Racing’s Future Without Fatal Fractures: Science Fiction?

A veterinarian with a focus on racehorses shares thoughts on how to reduce the number of catastrophic injuries.
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Clinical science has made significant strides over the past 30 years to help us understand why catastrophic injuries occur. This has led to techniques and practices that enable veterinarians to identify many at-risk horses. | Photo: Courtesy University of Pennsylvania School of Veterinary Medicine
By Christopher M. Riggs, BVSc, PhD, DEO, Dipl. ECVS, MRCVS, The Hong Kong Jockey Club Department of Veterinary Clinical Services Equine Hospital, Sha Tin Racecourse, New Territories, Hong Kong


More than 80% of life-threatening injuries Thoroughbreds sustain at racetracks are the result of limb fractures. Losing horses this way is a significant issue for racing in terms of horse welfare and owner finances.

Most fractures happen during galloping without any apparent inciting event. Many scientific studies over the past 25 years have shown that these injuries are the consequence of repetitive stress injuries to the skeleton due to the repeated large loads associated with high-speed work.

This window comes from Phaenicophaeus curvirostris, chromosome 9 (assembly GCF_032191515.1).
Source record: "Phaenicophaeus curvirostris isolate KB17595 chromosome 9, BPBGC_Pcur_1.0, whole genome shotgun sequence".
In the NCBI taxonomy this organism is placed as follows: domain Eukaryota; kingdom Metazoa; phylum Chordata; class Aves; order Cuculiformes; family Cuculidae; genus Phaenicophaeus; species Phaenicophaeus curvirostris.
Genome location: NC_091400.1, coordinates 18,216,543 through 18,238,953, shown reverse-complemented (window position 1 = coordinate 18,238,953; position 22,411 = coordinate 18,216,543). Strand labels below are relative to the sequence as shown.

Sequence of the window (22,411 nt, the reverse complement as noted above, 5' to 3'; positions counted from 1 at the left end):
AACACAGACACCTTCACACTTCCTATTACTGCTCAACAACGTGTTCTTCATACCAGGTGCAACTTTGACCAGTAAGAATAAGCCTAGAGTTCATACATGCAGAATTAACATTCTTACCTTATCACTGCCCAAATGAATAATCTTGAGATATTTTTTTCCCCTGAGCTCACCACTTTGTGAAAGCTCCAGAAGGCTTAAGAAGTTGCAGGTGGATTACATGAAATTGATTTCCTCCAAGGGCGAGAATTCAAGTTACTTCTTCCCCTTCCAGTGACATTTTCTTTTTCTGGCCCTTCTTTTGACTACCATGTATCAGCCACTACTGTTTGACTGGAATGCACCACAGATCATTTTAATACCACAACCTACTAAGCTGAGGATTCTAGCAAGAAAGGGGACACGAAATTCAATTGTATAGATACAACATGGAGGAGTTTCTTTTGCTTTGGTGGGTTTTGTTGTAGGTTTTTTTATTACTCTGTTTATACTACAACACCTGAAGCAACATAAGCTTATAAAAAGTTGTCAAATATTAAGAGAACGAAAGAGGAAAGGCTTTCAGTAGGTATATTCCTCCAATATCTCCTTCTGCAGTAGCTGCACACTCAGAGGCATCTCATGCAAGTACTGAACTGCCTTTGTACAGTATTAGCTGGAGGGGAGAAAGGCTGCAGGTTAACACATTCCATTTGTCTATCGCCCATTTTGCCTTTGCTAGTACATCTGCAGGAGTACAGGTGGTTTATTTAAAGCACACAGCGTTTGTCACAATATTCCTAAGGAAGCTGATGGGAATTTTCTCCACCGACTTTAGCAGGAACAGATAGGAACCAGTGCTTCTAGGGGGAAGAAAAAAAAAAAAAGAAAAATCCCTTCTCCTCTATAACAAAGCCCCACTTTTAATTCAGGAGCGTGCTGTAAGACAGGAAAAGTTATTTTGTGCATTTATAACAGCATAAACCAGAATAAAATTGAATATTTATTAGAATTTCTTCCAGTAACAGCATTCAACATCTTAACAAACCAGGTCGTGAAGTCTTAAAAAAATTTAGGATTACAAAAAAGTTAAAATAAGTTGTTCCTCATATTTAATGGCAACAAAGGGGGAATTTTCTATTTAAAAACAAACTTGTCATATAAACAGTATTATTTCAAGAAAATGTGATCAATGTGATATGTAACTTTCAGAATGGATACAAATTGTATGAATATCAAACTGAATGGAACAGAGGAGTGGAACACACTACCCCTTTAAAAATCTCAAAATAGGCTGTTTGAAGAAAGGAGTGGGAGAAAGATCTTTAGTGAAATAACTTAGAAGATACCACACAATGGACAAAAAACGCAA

Bone tissue can detect the type of loads and forces placed on it and respond through a biological process called bone adaptation. This process strengthens the bone so it is better able to withstand the new loads and forces. However, adaptation is not instant, and as part of the process, some areas of bone will become weaker before they become stronger. If the horse continues to do repeated high-intensity exercise during this phase, microdamage accumulates and can lead to small, incomplete stress fractures, also called “bone fatigue

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